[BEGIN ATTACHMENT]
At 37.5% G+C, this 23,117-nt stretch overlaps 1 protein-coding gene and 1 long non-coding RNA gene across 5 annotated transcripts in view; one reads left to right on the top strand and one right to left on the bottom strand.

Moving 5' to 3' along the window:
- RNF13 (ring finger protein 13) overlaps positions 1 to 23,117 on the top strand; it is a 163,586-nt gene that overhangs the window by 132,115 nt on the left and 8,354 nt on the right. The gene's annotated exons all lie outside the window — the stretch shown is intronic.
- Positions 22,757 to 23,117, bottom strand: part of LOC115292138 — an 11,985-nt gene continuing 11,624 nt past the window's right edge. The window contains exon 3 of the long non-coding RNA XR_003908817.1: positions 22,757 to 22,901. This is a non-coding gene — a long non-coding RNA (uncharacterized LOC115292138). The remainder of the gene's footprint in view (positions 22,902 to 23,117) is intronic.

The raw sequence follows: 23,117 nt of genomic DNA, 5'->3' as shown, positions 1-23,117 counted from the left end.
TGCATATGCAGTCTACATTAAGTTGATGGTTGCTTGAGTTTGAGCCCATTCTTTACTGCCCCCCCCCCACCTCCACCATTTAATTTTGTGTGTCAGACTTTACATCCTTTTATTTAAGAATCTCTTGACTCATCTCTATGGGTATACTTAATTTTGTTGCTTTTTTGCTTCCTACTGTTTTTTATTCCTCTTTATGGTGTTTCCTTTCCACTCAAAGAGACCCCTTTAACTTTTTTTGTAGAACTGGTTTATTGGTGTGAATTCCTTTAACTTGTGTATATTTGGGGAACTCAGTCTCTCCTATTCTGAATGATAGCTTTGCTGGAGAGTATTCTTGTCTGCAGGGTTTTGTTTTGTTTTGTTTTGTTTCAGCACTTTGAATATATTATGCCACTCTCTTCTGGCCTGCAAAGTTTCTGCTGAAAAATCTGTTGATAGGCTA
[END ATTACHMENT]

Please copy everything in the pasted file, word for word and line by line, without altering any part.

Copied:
At 37.5% G+C, this 23,117-nt stretch overlaps 1 protein-coding gene and 1 long non-coding RNA gene across 5 annotated transcripts in view; one reads left to right on the top strand and one right to left on the bottom strand.

Moving 5' to 3' along the window:
- RNF13 (ring finger protein 13) overlaps positions 1 to 23,117 on the top strand; it is a 163,586-nt gene that overhangs the window by 132,115 nt on the left and 8,354 nt on the right. The gene's annotated exons all lie outside the window — the stretch shown is intronic.
- Positions 22,757 to 23,117, bottom strand: part of LOC115292138 — an 11,985-nt gene continuing 11,624 nt past the window's right edge. The window contains exon 3 of the long non-coding RNA XR_003908817.1: positions 22,757 to 22,901. This is a non-coding gene — a long non-coding RNA (uncharacterized LOC115292138). The remainder of the gene's footprint in view (positions 22,902 to 23,117) is intronic.

The raw sequence follows: 23,117 nt of genomic DNA, 5'->3' as shown, positions 1-23,117 counted from the left end.
TGCATATGCAGTCTACATTAAGTTGATGGTTGCTTGAGTTTGAGCCCATTCTTTACTGCCCCCCCCCCACCTCCACCATTTAATTTTGTGTGTCAGACTTTACATCCTTTTATTTAAGAATCTCTTGACTCATCTCTATGGGTATACTTAATTTTGTTGCTTTTTTGCTTCCTACTGTTTTTTATTCCTCTTTATGGTGTTTCCTTTCCACTCAAAGAGACCCCTTTAACTTTTTTTGTAGAACTGGTTTATTGGTGTGAATTCCTTTAACTTGTGTATATTTGGGGAACTCAGTCTCTCCTATTCTGAATGATAGCTTTGCTGGAGAGTATTCTTGTCTGCAGGGTTTTGTTTTGTTTTGTTTTGTTTCAGCACTTTGAATATATTATGCCACTCTCTTCTGGCCTGCAAAGTTTCTGCTGAAAAATCTGTTGATAGGCTA